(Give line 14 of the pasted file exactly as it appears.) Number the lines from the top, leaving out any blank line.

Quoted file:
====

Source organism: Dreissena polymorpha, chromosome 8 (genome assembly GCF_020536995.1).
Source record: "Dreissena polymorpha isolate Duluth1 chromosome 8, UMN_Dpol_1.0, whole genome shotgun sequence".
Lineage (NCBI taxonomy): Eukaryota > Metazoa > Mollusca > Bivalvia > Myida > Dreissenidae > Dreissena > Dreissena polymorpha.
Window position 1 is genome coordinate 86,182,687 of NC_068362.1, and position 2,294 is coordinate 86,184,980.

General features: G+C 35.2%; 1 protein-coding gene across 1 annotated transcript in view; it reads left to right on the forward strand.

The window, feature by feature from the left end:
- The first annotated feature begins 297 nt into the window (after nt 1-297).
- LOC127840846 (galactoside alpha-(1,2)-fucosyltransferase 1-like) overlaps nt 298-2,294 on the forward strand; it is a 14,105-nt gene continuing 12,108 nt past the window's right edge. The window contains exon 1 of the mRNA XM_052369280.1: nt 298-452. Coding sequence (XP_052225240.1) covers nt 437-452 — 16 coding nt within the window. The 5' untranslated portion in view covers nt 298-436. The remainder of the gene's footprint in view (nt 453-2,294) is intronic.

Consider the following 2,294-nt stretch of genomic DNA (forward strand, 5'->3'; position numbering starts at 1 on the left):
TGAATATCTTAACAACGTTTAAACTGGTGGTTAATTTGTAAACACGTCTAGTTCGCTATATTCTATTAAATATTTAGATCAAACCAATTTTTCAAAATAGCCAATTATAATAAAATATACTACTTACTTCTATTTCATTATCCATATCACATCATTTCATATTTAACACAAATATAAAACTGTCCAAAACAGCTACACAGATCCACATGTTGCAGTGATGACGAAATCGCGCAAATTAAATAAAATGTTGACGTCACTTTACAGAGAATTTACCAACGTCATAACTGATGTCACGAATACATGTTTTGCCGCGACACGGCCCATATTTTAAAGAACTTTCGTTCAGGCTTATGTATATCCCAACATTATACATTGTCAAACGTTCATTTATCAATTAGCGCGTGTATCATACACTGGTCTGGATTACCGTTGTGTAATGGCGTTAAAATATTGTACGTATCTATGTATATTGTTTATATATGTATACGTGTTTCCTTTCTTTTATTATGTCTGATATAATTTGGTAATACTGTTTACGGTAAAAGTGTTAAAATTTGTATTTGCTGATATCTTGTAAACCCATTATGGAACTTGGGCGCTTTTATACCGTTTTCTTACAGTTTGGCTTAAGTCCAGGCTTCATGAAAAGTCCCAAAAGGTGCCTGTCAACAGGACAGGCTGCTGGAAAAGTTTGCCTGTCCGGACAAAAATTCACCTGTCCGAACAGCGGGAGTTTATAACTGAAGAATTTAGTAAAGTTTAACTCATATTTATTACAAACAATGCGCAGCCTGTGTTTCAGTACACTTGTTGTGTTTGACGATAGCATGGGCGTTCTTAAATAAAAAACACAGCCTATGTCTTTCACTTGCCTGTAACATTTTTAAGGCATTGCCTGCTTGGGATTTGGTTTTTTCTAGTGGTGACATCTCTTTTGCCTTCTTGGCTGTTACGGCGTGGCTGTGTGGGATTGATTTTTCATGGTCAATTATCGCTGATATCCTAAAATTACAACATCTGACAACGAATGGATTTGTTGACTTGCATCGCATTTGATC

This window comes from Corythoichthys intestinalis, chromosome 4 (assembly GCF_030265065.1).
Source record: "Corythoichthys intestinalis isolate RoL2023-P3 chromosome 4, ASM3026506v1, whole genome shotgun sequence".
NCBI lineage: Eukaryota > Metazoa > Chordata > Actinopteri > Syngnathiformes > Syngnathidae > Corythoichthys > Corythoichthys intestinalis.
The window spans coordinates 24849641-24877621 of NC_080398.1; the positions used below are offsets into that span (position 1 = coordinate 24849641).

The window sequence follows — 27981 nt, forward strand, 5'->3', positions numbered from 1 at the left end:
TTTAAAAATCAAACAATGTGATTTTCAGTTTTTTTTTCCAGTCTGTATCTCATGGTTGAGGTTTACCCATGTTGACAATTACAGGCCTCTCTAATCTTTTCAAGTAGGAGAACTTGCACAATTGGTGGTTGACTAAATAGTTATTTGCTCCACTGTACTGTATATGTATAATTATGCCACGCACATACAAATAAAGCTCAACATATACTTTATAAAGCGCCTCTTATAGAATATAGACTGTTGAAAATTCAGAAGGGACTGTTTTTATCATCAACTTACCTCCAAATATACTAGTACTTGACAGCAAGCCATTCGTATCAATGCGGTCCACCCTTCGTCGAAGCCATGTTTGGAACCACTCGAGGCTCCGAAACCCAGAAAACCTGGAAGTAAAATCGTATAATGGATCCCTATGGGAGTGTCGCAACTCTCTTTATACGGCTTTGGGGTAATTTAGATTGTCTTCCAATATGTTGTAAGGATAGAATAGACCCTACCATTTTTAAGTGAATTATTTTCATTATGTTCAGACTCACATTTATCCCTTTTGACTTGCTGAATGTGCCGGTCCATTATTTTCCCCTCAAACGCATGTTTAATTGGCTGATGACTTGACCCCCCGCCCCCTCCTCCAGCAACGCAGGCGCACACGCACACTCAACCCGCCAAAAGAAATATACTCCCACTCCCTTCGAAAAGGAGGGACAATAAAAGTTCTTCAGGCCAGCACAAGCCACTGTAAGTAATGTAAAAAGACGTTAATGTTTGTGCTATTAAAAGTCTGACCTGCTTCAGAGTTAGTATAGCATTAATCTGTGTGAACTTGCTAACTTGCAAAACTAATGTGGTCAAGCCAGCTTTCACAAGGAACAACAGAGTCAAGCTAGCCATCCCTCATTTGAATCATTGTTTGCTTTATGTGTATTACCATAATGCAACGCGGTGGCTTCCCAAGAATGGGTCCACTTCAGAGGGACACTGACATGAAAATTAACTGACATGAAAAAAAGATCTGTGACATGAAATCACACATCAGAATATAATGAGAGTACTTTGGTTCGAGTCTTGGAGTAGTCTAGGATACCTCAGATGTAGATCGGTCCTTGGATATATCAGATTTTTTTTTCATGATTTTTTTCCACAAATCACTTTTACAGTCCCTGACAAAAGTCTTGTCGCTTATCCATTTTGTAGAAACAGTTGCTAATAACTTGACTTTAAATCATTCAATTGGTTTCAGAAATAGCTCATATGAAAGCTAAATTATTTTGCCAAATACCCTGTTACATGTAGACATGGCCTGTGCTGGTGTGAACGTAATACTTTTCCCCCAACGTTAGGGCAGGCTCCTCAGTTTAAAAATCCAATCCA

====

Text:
The window spans coordinates 24849641-24877621 of NC_080398.1; the positions used below are offsets into that span (position 1 = coordinate 24849641).